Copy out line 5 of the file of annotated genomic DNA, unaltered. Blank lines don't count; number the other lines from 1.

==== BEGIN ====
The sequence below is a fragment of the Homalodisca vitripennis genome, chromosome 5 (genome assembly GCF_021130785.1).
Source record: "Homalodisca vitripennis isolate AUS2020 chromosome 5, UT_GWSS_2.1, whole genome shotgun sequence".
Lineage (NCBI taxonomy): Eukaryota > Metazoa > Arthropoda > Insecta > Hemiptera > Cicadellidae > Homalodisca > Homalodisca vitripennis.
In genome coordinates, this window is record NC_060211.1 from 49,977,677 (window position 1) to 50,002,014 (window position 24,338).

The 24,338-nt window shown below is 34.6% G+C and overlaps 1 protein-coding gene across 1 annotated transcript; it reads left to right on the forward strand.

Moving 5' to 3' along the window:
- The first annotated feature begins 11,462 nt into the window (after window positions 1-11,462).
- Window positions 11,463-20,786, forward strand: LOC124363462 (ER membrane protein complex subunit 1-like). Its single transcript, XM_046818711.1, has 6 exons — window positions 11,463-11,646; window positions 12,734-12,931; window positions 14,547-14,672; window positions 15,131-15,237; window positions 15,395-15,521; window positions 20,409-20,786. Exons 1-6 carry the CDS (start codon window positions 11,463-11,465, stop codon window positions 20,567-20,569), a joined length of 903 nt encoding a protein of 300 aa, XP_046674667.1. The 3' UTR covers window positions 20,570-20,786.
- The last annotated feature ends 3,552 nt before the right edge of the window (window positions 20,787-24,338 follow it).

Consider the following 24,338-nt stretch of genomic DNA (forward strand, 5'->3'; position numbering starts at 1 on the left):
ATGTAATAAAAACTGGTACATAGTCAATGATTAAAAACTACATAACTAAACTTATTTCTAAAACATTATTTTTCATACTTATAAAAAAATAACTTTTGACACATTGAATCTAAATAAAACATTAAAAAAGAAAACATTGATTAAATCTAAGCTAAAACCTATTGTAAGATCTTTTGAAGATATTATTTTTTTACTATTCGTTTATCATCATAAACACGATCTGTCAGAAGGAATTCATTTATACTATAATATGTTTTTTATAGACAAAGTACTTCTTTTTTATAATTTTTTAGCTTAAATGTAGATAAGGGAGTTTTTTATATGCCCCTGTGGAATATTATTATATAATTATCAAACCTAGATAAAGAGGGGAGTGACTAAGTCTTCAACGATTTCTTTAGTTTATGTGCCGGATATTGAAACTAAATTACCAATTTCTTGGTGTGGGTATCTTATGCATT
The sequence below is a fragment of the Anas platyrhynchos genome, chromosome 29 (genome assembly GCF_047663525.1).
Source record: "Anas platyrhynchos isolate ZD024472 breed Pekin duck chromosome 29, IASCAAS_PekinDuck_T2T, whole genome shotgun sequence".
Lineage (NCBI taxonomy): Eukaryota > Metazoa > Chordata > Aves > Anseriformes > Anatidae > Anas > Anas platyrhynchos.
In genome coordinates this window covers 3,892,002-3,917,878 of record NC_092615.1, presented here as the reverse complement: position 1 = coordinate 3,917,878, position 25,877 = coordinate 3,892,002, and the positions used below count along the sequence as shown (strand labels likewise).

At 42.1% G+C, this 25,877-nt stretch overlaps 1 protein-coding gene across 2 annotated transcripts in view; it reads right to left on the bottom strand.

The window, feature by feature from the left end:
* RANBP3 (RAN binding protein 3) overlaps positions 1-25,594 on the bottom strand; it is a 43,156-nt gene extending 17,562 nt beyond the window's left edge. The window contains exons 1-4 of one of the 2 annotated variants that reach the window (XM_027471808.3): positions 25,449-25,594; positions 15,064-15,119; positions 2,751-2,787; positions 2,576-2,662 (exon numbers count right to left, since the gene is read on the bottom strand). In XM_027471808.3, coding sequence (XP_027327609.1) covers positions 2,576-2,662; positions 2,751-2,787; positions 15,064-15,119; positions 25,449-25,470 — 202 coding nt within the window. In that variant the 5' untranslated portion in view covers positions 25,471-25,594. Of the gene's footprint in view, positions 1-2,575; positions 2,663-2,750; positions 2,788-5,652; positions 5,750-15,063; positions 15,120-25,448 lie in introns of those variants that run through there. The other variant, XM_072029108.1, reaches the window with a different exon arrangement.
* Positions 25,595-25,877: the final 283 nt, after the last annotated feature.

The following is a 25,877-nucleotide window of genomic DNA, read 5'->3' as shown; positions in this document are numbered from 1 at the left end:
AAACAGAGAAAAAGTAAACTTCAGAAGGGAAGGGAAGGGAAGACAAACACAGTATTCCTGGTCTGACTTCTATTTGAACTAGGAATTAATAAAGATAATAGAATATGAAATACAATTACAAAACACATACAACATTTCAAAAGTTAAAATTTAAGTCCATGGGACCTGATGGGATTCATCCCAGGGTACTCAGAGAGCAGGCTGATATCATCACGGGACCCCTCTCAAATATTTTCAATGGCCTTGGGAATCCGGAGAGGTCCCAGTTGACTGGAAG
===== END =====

The 24,338-nt window shown below is 34.6% G+C and overlaps 1 protein-coding gene across 1 annotated transcript; it reads left to right on the forward strand.